For Burkitt's tumor in Stages I-II: 10 to 25 mg orally once a day for 4 to 8 days

Malignant lymphoma in Stage III: 0.625 to 2.5 mg/kg orally daily as a part of combination chemotherapy.

Treatment in all stages usually consists of several courses of the drug interposed with 7 to 10 day rest periods.

Usual Adult Dose for Meningeal Leukemia:

12 mg/m2 intrathecally every 2 to 5 days until the cell count of the CSF returns to normal. At this point, one additional dose is advisable. Administration at intervals of less than 1 week may result in increased subacute toxicity.

Usual Adult Dose for Mycosis Fungoides:

2.5 to 10 mg PO daily or 50 mg IM once a week or 25 mg IM twice a week.

Usual Adult Dose for Osteosarcoma:

Initial Dose: 12 g/m2 intravenously as a 4 hour infusion (in combination with other chemotherapeutic agents). If this dose is not adequate to achieve a peak serum concentration of 1000 micromolar at the end of the infusion, the dose may be increased to 15 g/m2.

Treatments may occur at 4, 5, 6, 7, 11, 12, 15, 16, 29, 30, 44, and 45 weeks after surgery.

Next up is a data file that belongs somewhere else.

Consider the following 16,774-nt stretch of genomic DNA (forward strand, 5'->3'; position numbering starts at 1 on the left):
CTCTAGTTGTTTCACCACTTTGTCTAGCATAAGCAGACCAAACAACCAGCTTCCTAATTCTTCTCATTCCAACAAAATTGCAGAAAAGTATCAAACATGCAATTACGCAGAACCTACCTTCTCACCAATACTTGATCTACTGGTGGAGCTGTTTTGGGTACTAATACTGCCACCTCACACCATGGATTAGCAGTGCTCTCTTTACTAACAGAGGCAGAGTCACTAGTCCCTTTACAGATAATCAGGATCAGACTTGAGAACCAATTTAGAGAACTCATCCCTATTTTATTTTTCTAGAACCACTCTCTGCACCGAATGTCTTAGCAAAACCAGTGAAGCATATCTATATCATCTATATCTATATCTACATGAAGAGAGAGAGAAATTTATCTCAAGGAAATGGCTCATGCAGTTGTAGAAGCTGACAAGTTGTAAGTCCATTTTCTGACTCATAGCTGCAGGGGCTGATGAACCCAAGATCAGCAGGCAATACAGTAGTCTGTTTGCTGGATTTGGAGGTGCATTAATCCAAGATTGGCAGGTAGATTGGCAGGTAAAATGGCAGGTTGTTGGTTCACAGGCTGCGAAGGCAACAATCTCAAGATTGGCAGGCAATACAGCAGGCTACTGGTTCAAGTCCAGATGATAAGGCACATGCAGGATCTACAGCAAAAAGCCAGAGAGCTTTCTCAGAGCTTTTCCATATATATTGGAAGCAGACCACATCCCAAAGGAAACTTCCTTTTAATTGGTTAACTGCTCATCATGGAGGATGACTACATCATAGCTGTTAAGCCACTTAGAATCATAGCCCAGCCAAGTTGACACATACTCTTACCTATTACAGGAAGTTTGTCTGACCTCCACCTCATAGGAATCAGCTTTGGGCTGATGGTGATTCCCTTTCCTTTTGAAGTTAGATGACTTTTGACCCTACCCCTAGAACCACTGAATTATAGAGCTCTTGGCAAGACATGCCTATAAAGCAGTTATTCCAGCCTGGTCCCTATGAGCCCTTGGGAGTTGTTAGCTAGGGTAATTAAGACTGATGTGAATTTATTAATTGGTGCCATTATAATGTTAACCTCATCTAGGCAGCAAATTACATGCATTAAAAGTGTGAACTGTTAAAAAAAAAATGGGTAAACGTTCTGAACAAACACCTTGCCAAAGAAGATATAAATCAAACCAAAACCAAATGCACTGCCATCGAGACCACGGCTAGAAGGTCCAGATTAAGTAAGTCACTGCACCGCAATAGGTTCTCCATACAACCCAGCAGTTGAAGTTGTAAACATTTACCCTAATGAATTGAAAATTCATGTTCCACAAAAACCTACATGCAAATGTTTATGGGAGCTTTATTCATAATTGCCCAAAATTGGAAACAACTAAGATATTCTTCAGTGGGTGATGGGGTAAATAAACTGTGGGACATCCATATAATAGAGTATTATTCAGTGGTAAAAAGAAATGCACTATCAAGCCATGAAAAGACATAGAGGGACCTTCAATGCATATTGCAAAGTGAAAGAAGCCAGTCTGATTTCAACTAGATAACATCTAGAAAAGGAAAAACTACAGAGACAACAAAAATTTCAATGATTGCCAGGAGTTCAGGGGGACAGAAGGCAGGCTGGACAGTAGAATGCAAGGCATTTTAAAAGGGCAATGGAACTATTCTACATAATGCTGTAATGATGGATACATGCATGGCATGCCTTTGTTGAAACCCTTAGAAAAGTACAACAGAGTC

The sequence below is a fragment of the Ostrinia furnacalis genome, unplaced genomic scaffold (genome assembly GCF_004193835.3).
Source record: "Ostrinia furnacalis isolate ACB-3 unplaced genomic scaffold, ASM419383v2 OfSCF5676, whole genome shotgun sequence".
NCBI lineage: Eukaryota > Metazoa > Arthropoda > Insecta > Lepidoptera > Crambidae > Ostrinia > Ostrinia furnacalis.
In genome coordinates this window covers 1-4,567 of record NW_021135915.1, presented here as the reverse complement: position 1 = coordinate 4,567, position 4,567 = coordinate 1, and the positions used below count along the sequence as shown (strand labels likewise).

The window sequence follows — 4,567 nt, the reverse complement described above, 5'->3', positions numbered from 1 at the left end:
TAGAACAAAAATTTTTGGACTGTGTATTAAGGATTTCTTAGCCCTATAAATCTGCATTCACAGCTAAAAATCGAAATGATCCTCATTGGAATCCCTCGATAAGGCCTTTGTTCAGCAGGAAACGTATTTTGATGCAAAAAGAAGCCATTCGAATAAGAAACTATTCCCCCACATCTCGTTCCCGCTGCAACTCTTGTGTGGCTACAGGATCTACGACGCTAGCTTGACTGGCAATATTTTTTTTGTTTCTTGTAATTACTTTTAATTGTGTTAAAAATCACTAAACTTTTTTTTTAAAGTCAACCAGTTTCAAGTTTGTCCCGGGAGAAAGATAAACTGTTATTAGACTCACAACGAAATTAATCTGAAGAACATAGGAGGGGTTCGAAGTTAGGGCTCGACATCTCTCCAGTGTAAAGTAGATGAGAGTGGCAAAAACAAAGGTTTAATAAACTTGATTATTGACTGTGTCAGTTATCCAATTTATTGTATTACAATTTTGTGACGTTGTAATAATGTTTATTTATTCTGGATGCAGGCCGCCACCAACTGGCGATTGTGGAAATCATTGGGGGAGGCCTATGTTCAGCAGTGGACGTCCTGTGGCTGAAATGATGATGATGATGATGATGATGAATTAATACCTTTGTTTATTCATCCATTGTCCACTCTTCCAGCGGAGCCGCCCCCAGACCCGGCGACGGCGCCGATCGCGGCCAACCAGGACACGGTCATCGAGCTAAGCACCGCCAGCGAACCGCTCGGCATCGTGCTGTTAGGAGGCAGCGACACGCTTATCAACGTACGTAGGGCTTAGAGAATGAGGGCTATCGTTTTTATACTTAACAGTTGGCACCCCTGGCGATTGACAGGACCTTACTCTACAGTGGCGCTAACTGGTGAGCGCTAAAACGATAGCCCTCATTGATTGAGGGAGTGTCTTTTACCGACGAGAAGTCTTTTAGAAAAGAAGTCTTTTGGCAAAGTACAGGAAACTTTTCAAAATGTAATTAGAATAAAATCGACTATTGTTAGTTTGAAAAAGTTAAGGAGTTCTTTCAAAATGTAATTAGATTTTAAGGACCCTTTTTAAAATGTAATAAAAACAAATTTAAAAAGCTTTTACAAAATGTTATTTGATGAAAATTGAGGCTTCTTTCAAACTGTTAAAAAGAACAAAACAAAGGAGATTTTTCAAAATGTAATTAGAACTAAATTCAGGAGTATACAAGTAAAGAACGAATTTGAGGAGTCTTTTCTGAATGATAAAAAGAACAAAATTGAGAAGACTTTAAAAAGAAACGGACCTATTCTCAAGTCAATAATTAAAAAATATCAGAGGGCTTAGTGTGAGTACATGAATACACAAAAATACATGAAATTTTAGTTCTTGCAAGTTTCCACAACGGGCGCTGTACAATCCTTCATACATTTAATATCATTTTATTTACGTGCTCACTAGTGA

If the patient is vomiting or unable to tolerate oral medication, leucovorin should be added to this regimen at the same dose and schedule as the methotrexate.

Usual Adult Dose for Psoriasis:

Single Dose: 10 to 25 mg/week orally, IM, or IV until adequate response is achieved.
Divided Dose: 2.5 mg orally, IM, or IV every 12 hours for 3 doses once a week.
Maximum weekly dose: 30 mg.

Usual Adult Dose for Rheumatoid Arthritis:

Single dose: 7.5 mg orally weekly.
Divided dose: 2.5 mg orally every 12 hours for 3 doses once a week.
Maximum weekly dose: 20 mg.

Usual Adult Dose for Neoplastic Diseases:

I.V.: Range is wide from 30-40 mg/m2/week to 100-12,000 mg/m2 with leucovorin rescue

Usual Pediatric Dose for Acute Lymphocytic Leukemia:

100 mg/m2 over 1 hour followed by a 35 hour infusion delivering 900 mg/m2/day.

Usual Pediatric Dose for Dermatomyositis:

15 to 20 mg/m2 orally once weekly.

Usual Pediatric Dose for Meningeal Leukemia:

less than 4 months: 3 mg/dose intrathecally.
greater than or equal to 4 months less than 1 year: 6 mg/dose intrathecally.
greater than or equal to 1 year less than 2 years: 8 mg/dose intrathecally.
greater than or equal to 2 years less than 3 years: 10 mg/dose intrathecally.
greater than or equal to 3 years: 12 mg/dose intrathecally.